The Across-the-Curve Credit Spread Index (AXI) is a weighted average of the credit spreads of unsecured bank funding transactions with maturities ranging from overnight to five years, with weights that reflect both transactions volumes and issuance volumes. AXI can be added to Term SOFR (or other SOFR variants) to form a credit-sensitive interest rate benchmark for loans, derivatives and other products. Key features of AXI are summarized in our user friendly infographic.
To the extent practicable, AXI will seek alignment with the key principles set out by the Alternative Reference Rates Committee (ARRC).
Yes. AXI will be aligned with BMR and the IOSCO Principles for Financial Benchmarks.
No. AXI was not developed to emulate LIBOR. Criteria taken into account when developing AXI included:
First – Hedging effectiveness: Highly correlated with U.S. bank cost of funds, as determined by recent market credit spreads for wholesale unsecured issues of U.S. banks and bank holding companies.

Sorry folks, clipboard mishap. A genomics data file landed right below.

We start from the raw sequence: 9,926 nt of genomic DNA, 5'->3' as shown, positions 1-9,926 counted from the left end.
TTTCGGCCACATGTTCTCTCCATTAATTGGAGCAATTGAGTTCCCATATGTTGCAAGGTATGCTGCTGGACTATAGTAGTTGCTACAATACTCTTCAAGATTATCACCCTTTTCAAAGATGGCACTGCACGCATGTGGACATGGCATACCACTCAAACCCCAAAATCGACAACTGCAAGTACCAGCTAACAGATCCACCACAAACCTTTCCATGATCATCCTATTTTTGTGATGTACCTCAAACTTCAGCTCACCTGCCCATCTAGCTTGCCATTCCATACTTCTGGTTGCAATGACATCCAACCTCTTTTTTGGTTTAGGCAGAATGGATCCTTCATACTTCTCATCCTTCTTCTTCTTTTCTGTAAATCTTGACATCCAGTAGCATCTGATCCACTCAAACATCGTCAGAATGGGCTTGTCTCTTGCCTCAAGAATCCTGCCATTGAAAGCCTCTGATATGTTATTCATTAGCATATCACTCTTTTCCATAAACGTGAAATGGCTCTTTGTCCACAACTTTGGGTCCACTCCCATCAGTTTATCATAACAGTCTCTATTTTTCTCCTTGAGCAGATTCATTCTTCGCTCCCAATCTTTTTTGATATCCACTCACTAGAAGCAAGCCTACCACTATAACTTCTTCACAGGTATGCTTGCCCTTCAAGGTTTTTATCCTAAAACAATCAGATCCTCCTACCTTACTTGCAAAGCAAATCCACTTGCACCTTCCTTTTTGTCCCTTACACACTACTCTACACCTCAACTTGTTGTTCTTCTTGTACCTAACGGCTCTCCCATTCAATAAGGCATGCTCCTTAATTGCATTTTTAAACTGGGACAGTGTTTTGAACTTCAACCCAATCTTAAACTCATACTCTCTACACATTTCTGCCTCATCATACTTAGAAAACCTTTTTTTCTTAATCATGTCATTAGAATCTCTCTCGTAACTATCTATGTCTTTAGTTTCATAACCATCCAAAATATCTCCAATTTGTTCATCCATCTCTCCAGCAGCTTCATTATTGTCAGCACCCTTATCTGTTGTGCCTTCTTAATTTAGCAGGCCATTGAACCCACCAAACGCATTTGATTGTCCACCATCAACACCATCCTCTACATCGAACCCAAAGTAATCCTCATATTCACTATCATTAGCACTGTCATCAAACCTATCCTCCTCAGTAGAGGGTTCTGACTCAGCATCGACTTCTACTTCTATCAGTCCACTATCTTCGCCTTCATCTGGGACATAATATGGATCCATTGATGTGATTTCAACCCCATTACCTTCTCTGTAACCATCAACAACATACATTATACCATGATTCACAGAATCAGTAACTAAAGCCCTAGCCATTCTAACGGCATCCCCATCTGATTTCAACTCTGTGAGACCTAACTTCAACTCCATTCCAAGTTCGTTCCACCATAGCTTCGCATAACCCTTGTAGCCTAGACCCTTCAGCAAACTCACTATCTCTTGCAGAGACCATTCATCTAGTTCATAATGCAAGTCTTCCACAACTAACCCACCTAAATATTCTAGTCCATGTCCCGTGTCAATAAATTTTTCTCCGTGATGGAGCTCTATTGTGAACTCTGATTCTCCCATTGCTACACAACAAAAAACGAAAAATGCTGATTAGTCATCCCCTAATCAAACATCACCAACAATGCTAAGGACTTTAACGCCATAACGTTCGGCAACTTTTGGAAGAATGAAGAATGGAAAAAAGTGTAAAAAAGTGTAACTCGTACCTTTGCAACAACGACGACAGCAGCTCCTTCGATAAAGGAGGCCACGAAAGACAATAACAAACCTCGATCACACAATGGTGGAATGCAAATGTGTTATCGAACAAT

Second – Robustness: Computed from a large enough pool of market transactions that the index can underlie actively traded derivatives instruments used by banks and their borrowing customers to hedge their floating-rate exposures, without significant risk of statistical corruption or manipulation.
Third – Adaptable to changes in issuance patterns: The index should, within reason, maintain the first two properties even as banks change the maturity and instrument composition of their issuances in response to changes in regulation and market conditions.
A future change in bank regulation or evolving market trends may result in banks adjusting their debt maturity structure. AXI was designed to automatically adapt to these changes.
When bank funding turns out to be short term, AXI gives greater weight to short-term spreads. When bank funding turns out to be longer term, AXI weighs to the long term.